Bolton, who acrimoniously left the White House a day before Trump ultimately released the Ukraine aid on September 11, has already told lawmakers he is willing to testify if subpoenaed, despite the President’s order barring aides from co-operating in the trial.
“I NEVER told John Bolton that the aid to Ukraine was tied to investigations into Democrats, including the Bidens. In fact, he never complained about this at the time of his very public termination. If John Bolton said this, it was only to sell a book,” Trump tweeted.
The White House did not respond to a request for comment on Sunday night, US time. Trump’s personal lawyer Rudy Giuliani, who has played a prominent role in the Ukraine affair, replied to a request for comment with a text: “I used to like and respect John and tell people they were wrong about how irresponsible he was. I was wrong.”
Democrats need at least four Republicans to vote with them to seek witness testimony. Those prospects looked unlikely in recent days and it’s unclear if the new revelations about Bolton’s book will sway any Republican senators.
Democrats quickly sought to ramp up the pressure on their Republican counterparts calling for Bolton to testify.
“John Bolton has the evidence,” tweeted Senate Minority Leader Chuck Schumer. “It’s up to four Senate Republicans to ensure that John Bolton, Mick Mulvaney, and the others with direct knowledge of President Trump’s actions testify in the Senate trial.”
Two people familiar with the book, who requested anonymity because of the sensitivity of the project, confirmed to The Washington Post that it details Trump tying aid to the desire for Biden probes and details a number of conversations about Ukraine that he had with Trump and key advisers, such as Secretary of State Mike Pompeo. They said Bolton was ready to testify.
In a joint statement, the seven House impeachment managers – as the Congress members acting as prosecutors are known – called the report “explosive” and urged the Senate, controlled by Republicans, to agree to call Bolton as a witness.
“The Senate trial must seek the full truth and Mr Bolton has vital information to provide,” the managers said in the statement. “There is no defensible reason to wait until his book is published, when the information he has to offer is critical to the most important decision senators must now make – whether to convict the president of impeachable offences.”
The Associated Press has not confirmed the content of Bolton’s draft book. A person familiar with the matter said the book had been submitted to the White House for pre-publication review, which is standard for the work of former officials with security clearances. The person insisted on anonymity to discuss the sensitive subject.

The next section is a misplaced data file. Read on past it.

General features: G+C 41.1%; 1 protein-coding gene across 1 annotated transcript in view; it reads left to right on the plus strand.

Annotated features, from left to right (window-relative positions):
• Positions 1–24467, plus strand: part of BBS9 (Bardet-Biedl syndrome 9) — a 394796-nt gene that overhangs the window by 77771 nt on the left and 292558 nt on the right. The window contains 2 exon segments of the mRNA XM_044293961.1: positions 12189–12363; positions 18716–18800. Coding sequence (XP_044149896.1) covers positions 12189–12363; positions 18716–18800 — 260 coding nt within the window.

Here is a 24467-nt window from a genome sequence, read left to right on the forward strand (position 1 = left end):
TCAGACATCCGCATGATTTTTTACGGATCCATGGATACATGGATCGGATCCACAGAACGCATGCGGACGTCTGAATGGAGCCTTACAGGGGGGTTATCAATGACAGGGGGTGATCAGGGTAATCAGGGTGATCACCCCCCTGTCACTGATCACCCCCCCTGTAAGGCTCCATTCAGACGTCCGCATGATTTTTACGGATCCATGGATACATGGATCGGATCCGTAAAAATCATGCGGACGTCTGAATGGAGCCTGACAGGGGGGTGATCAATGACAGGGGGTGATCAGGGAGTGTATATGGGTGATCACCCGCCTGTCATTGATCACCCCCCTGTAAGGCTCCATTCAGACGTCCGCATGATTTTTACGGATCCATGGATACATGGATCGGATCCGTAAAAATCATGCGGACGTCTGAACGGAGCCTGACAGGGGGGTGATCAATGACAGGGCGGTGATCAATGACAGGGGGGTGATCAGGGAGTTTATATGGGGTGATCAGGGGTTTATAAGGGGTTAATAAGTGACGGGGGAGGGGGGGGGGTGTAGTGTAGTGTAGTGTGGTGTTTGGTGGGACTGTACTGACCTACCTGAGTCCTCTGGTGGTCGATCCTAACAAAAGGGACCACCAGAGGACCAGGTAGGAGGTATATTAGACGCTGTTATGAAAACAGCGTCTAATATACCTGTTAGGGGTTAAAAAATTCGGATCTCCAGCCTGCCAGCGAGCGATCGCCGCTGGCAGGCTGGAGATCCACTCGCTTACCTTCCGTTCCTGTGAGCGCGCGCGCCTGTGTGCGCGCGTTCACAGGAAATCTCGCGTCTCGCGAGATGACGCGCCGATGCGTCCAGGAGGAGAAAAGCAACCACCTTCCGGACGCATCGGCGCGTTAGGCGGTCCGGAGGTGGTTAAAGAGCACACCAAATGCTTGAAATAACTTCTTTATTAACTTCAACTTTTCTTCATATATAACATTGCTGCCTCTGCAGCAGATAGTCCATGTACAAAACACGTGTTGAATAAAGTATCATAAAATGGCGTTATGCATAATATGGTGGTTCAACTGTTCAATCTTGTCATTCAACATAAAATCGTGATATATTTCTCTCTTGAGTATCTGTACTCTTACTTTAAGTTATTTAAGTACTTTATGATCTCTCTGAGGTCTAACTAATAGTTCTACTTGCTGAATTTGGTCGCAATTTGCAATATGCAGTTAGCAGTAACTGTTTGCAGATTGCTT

The book’s publisher, Simon & Schuster, declined to comment.
Sarah Tinsley, an adviser to Bolton, said: “The ambassador’s manuscript was transmitted to the White House in hard copy several weeks ago for pre-publication review by the NSC. The ambassador has not passed the draft manuscript to anyone else. Period.”
Bolton lawyer Charles Cooper said in a statement the pre-publication review process had been “corrupted and that information has been disclosed by persons other than those properly involved in reviewing the manuscript.”
Democrats accuse Trump of abuse of power in withholding the military assistance to Ukraine to push that country to mount investigations into Democrats, including former vice-president Joe Biden and his son Hunter, who served on the board of a Ukraine gas company, Burisma, while his father was in office.
The President’s lawyers said during their opening day of defence arguments at the weekend that there was no evidence Trump made the military aid contingent on the country announcing an investigation into Biden.
The New York Times also reported that Bolton said he told Attorney-General William Barr that he was mentioned by Trump on his July 25 call with Ukrainian President Volodymyr Zelensky. A Justice Department official on Sunday disputed Bolton’s account that he had told Barr about the President’s call with Zelensky but did say that Bolton had called Barr to raise concerns about Giuliani’s shadow diplomacy efforts.
Trump on Wednesday told reporters in Davos, Switzerland, that he didn’t want Bolton to testify before the Senate.
“The problem with John is it’s a national security problem,” Trump said. “He knows some of my thoughts. He knows what I think about leaders. What happens if he reveals what I think about a certain leader and it’s not very positive and then I have to deal on behalf of the country?”
He added: “It’s going to be very hard. It’s going to make the job very hard.”